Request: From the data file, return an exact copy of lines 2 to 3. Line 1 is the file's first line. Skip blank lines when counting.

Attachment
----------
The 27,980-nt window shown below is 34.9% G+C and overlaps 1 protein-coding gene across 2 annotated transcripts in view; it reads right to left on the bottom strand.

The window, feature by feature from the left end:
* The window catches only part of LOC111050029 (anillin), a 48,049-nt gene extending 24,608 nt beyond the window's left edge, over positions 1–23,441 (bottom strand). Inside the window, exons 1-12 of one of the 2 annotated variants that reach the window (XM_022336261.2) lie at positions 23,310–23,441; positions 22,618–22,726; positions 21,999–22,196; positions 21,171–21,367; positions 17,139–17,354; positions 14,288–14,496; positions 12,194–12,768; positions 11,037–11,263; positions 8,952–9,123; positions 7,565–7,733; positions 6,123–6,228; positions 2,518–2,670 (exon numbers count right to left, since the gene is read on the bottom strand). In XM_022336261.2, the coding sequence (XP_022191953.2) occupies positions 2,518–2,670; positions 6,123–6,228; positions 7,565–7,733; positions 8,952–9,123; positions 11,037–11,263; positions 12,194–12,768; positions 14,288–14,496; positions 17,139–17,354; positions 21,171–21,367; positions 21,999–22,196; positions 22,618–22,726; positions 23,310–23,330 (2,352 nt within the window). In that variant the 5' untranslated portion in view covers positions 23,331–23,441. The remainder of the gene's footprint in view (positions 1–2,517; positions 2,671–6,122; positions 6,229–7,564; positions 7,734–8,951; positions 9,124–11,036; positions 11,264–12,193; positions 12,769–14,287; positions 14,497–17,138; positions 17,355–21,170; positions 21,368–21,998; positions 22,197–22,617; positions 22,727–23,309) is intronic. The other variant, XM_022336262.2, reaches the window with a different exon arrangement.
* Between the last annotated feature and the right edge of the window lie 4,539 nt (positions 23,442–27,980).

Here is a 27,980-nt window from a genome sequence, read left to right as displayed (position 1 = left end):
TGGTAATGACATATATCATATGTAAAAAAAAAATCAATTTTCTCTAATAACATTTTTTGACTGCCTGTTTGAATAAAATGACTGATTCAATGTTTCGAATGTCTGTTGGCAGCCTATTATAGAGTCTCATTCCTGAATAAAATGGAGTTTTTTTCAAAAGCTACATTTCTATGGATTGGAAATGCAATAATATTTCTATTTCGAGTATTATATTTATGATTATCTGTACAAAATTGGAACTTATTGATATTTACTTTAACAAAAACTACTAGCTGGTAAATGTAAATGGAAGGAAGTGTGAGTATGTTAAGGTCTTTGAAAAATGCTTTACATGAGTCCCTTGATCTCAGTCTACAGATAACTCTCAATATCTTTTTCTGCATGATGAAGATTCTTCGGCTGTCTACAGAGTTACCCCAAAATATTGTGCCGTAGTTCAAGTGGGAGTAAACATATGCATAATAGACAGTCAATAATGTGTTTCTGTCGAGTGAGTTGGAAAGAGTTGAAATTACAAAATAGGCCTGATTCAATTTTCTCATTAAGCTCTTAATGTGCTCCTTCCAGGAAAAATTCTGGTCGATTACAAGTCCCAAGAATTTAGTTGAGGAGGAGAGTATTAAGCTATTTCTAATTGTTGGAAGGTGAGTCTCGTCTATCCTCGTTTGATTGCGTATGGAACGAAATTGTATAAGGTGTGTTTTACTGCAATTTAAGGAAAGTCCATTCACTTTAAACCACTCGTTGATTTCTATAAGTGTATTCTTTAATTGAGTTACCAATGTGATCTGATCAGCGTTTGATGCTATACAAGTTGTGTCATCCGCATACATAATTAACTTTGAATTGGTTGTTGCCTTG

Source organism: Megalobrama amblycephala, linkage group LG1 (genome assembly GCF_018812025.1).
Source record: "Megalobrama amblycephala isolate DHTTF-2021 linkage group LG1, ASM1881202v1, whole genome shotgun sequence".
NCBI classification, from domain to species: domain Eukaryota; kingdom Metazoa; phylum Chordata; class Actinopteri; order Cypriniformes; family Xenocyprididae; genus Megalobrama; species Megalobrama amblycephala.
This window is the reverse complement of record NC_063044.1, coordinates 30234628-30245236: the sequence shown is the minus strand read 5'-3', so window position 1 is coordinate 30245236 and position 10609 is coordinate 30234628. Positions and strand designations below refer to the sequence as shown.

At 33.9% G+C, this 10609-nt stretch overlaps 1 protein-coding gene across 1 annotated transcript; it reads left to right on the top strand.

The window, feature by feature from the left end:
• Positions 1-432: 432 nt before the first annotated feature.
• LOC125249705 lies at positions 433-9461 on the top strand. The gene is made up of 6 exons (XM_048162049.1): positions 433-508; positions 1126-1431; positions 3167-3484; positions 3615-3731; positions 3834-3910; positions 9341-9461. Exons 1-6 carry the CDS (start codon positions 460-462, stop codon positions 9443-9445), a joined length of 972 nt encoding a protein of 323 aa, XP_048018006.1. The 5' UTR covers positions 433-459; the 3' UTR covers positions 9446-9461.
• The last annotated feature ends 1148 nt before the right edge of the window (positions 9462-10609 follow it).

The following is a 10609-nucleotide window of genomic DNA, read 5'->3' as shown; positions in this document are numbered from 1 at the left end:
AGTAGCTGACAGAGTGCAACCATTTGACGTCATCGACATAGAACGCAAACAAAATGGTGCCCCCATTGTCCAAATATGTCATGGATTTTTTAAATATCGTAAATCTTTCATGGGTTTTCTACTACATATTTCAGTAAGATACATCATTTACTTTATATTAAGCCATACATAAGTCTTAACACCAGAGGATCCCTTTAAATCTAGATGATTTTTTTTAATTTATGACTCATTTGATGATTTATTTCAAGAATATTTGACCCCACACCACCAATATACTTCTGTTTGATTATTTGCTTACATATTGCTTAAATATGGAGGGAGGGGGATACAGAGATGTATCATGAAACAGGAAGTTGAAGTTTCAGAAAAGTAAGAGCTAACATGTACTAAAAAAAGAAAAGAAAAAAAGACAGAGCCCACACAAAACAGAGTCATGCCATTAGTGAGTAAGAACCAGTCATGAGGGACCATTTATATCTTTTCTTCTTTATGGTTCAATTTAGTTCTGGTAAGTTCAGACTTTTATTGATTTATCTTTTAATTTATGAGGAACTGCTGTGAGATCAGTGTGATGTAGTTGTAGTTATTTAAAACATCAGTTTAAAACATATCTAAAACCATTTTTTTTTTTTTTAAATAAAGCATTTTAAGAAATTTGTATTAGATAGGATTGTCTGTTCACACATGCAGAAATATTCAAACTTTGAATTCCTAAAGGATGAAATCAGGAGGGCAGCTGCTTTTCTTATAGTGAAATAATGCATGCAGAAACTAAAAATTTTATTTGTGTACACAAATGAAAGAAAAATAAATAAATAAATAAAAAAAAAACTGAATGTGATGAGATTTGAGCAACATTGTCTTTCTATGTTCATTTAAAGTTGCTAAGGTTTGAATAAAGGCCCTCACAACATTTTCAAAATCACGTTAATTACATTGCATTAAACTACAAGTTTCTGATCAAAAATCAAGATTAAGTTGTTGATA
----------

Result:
The window, feature by feature from the left end:
* The window catches only part of LOC111050029 (anillin), a 48,049-nt gene extending 24,608 nt beyond the window's left edge, over positions 1–23,441 (bottom strand). Inside the window, exons 1-12 of one of the 2 annotated variants that reach the window (XM_022336261.2) lie at positions 23,310–23,441; positions 22,618–22,726; positions 21,999–22,196; positions 21,171–21,367; positions 17,139–17,354; positions 14,288–14,496; positions 12,194–12,768; positions 11,037–11,263; positions 8,952–9,123; positions 7,565–7,733; positions 6,123–6,228; positions 2,518–2,670 (exon numbers count right to left, since the gene is read on the bottom strand). In XM_022336261.2, the coding sequence (XP_022191953.2) occupies positions 2,518–2,670; positions 6,123–6,228; positions 7,565–7,733; positions 8,952–9,123; positions 11,037–11,263; positions 12,194–12,768; positions 14,288–14,496; positions 17,139–17,354; positions 21,171–21,367; positions 21,999–22,196; positions 22,618–22,726; positions 23,310–23,330 (2,352 nt within the window). In that variant the 5' untranslated portion in view covers positions 23,331–23,441. The remainder of the gene's footprint in view (positions 1–2,517; positions 2,671–6,122; positions 6,229–7,564; positions 7,734–8,951; positions 9,124–11,036; positions 11,264–12,193; positions 12,769–14,287; positions 14,497–17,138; positions 17,355–21,170; positions 21,368–21,998; positions 22,197–22,617; positions 22,727–23,309) is intronic. The other variant, XM_022336262.2, reaches the window with a different exon arrangement.